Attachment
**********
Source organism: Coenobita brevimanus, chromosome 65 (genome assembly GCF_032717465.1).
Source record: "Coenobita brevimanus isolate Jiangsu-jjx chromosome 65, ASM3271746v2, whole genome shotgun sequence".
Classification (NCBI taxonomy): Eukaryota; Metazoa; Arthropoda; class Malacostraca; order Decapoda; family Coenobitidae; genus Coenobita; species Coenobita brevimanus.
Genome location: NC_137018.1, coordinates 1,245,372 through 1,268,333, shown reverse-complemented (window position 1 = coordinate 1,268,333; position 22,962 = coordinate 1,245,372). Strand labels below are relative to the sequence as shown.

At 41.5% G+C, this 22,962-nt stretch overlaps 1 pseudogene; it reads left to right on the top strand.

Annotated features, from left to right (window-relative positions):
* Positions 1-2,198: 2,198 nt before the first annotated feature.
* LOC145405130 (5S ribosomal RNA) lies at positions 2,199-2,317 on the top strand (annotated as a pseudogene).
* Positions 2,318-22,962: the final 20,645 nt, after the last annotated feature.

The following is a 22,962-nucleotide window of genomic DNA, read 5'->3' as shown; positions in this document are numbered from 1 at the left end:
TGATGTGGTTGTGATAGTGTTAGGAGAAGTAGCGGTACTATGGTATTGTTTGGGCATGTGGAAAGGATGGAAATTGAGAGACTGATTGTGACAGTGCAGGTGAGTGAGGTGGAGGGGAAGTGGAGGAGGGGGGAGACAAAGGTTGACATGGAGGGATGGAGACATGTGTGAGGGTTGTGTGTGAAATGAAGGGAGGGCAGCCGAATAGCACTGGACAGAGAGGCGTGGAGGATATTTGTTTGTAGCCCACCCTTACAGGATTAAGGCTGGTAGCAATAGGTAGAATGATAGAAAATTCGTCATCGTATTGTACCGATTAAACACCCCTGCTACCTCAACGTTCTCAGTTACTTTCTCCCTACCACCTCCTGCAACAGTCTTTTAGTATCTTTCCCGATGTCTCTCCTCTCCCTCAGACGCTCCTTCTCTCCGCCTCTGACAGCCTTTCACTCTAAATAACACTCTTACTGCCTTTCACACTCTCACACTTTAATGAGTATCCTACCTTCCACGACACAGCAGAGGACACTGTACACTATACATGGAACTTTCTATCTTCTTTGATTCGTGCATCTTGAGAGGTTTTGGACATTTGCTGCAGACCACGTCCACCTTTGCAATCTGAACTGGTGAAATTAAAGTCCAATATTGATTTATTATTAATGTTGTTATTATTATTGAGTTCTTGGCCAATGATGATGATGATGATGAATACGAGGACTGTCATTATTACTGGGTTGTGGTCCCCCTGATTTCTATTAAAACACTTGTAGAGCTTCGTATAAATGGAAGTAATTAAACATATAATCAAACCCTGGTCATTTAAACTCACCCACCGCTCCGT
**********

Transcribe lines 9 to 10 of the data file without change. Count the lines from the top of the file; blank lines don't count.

* Positions 2,318-22,962: the final 20,645 nt, after the last annotated feature.

The following is a 22,962-nucleotide window of genomic DNA, read 5'->3' as shown; positions in this document are numbered from 1 at the left end: